What environments are affected by land clearing?

When trees, soil, and any contaminants or pesticides present in the soil are removed, it washes into nearby waterways. This leads to water pollution and algal blooms, and can even damage important aquatic habitats such as coral reefs. This erosion can also cause flooding in waterways. Land clearance is a fundamental pressure on the environment.

It causes the loss, fragmentation and degradation of native vegetation, and a variety of impacts on our soils (e.g., erosion and loss of nutrients), waterways and coastal regions (e.g., land clearance has a major impact on the health of rivers and coastal ecosystems). It increases erosion and runoff of sediments, nutrients and other pollutants into coastal waters, causing damage to coral reefs and other marine ecosystems, such as seagrass beds. Increased nutrients in rivers and streams can cause outbreaks of toxic algae. The Queensland government argues that the changes will restore balance and allow farmers to clear without unnecessary bureaucracy.

The Queensland government has taken a short-term vision of how to increase productivity rather than considering the long-term impacts this will have on the land that farmers depend on. Land clearing causes habitat loss and habitat fragmentation, exposing what is left to fire and invasive pests such as weeds. Trees help the soil retain water and topsoil, providing the rich nutrients to sustain additional forest life. Eighty percent of Earth's terrestrial animals and plants live in forests, and deforestation threatens species such as the orangutan, the Sumatran tiger and many bird species.

It contributes to land degradation, salinity and decreased water quality, damage to coastal marine areas, species extinction and emissions from The current Queensland government argues that relaxing land clearance laws is better for farmers and better for their productivity. We believe that the projected demand for food, fuel and fiber can be met without greater net loss of forests through better forest management and more productive land use. Estimates suggest that one-third of the world's arable land has been lost to soil erosion and degradation since 1960. By clearing land and eliminating “carbon stocks”, farmers will also lose income opportunities under the Carbon Farming initiative.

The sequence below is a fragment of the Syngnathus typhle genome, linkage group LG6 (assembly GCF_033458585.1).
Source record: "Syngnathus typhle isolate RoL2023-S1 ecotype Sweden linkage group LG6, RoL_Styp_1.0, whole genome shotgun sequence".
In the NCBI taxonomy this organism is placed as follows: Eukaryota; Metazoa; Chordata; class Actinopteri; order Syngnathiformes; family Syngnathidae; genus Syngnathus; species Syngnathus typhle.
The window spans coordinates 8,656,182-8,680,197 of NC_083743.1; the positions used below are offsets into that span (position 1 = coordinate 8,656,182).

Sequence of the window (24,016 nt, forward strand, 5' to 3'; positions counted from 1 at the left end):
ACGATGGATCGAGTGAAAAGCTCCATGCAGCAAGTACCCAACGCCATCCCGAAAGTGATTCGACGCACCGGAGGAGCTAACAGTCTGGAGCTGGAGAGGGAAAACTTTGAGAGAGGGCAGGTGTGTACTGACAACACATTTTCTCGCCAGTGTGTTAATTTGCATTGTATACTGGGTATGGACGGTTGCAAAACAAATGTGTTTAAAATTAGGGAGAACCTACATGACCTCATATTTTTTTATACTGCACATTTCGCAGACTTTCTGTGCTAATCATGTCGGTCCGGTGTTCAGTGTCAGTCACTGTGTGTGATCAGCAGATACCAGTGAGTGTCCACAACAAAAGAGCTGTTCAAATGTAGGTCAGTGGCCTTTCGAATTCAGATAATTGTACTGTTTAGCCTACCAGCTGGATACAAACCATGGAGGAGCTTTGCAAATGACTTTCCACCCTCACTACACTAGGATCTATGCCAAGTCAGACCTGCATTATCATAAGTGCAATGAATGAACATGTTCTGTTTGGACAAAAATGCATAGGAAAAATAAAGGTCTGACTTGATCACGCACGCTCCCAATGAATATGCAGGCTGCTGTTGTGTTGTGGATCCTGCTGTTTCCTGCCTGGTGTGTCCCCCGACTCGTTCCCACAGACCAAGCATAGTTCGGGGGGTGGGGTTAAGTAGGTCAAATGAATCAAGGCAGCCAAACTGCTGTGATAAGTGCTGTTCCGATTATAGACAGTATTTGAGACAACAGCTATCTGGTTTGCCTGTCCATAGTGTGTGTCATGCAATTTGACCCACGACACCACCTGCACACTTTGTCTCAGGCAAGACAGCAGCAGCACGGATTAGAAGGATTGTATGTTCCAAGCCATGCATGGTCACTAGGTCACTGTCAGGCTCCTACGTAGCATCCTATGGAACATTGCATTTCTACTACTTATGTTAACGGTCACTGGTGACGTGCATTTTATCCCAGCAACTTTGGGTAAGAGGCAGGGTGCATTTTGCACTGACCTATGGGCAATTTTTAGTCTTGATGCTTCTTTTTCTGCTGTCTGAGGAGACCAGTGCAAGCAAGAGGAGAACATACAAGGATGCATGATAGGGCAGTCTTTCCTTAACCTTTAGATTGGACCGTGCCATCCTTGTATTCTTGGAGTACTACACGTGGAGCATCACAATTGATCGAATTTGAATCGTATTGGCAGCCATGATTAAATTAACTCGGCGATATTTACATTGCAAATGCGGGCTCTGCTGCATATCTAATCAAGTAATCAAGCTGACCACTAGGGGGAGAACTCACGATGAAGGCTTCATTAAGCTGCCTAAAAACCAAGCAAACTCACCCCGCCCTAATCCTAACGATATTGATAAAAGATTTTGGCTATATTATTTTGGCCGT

However, changes in land clearance laws in Queensland and Victoria show a disregard for the large amount of work and research that has been done on logging native vegetation and the impacts this has on land and ecosystems. Despite the election promise of the current Queensland government, farmers can now clean up remaining (virgin) vegetation for both dry-land agriculture and high-value irrigation. Forests still cover about 30 percent of the world's land surface, but they're disappearing at an alarming rate. The pressure on the environment from land clearing and habitat fragmentation and degradation includes a legacy of extensive historical clearing, which presents a considerable challenge to land managers because correcting historical impacts can be costly and difficult.